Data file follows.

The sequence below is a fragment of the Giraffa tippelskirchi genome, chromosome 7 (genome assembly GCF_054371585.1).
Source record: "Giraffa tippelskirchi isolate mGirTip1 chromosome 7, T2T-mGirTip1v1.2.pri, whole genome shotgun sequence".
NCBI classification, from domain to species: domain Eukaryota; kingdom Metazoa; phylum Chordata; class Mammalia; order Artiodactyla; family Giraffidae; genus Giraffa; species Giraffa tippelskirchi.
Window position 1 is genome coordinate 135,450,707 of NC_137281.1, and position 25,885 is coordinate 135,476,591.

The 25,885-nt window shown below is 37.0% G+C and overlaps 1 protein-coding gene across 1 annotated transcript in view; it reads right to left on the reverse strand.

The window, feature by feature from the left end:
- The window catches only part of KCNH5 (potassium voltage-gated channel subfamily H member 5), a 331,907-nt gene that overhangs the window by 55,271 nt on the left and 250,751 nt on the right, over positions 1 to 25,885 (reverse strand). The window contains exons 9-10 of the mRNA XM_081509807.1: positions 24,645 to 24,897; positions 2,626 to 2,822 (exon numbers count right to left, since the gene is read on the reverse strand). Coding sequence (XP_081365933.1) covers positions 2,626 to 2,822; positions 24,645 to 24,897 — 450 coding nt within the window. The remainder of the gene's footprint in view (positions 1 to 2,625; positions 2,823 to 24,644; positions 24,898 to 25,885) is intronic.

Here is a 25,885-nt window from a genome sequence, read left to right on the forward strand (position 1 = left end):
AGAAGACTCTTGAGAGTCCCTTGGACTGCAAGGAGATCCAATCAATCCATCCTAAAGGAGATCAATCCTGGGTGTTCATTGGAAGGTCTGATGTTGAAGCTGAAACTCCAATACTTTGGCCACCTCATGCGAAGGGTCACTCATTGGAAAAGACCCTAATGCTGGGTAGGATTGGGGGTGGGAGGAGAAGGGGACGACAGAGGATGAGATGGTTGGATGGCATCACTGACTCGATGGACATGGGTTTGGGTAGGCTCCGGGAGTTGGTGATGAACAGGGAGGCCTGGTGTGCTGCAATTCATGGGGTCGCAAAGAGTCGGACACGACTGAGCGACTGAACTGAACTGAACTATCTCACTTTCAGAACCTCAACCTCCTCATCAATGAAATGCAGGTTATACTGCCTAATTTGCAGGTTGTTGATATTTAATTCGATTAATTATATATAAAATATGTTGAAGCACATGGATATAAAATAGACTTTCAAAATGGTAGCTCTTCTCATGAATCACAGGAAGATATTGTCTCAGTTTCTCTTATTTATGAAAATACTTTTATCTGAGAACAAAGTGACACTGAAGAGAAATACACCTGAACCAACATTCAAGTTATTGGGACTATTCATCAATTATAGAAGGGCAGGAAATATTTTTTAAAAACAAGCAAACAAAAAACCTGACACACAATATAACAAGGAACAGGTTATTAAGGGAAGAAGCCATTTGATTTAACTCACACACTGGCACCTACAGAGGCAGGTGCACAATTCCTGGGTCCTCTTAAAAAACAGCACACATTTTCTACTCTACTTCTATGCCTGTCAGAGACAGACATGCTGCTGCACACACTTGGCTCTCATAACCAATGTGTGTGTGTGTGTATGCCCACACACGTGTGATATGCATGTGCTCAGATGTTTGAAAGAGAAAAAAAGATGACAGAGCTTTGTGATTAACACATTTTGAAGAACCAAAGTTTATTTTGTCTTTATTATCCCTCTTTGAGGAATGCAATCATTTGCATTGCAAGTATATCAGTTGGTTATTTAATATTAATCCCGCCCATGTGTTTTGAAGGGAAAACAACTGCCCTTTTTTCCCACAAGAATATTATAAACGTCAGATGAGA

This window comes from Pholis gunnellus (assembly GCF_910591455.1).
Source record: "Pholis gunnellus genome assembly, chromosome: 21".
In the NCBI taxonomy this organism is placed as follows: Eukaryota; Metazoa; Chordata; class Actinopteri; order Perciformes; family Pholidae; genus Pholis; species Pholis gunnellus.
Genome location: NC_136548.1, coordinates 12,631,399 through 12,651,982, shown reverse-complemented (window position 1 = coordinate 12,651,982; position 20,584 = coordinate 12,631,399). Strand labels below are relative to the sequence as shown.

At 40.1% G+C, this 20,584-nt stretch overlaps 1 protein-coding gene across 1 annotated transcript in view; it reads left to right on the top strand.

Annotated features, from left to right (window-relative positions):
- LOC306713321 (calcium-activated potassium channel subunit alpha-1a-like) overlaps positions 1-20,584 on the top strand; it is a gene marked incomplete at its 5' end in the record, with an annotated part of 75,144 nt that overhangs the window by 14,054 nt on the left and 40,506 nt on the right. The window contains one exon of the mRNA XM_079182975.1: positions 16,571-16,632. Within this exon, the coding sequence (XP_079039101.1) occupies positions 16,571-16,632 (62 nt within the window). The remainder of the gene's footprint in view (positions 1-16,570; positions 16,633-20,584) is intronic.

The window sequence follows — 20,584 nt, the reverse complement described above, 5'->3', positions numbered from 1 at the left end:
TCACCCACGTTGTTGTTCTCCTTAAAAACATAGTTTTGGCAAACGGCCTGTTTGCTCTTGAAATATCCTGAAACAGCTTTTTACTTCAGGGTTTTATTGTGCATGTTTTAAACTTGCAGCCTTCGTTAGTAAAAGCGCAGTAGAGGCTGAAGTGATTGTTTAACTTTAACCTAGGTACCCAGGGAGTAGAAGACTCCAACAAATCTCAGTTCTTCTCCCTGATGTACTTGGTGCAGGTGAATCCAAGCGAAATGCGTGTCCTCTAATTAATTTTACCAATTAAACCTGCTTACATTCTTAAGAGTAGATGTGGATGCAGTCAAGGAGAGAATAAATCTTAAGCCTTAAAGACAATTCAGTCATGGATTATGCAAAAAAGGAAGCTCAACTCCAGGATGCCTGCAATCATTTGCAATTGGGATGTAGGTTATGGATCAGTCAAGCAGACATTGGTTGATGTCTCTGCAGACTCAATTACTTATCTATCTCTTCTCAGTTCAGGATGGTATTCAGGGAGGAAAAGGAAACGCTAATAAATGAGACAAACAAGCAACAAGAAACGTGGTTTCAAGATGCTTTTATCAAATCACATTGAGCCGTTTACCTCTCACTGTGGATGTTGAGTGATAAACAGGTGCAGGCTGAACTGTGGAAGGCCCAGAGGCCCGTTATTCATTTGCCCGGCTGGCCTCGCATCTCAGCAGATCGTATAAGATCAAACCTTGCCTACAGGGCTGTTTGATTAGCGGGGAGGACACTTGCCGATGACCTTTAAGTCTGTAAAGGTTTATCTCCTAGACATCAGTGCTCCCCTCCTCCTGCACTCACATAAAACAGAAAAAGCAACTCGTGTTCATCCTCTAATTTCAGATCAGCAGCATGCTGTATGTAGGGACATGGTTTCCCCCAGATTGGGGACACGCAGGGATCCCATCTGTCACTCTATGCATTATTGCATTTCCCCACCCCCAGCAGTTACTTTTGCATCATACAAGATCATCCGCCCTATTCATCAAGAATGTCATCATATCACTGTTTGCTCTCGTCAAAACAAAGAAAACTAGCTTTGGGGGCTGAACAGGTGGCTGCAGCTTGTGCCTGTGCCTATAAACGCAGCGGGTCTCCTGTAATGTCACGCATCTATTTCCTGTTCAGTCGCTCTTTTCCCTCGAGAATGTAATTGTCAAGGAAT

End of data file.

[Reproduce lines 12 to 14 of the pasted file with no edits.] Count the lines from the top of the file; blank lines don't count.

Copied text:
In the NCBI taxonomy this organism is placed as follows: Eukaryota; Metazoa; Chordata; class Actinopteri; order Perciformes; family Pholidae; genus Pholis; species Pholis gunnellus.
Genome location: NC_136548.1, coordinates 12,631,399 through 12,651,982, shown reverse-complemented (window position 1 = coordinate 12,651,982; position 20,584 = coordinate 12,631,399). Strand labels below are relative to the sequence as shown.

At 40.1% G+C, this 20,584-nt stretch overlaps 1 protein-coding gene across 1 annotated transcript in view; it reads left to right on the top strand.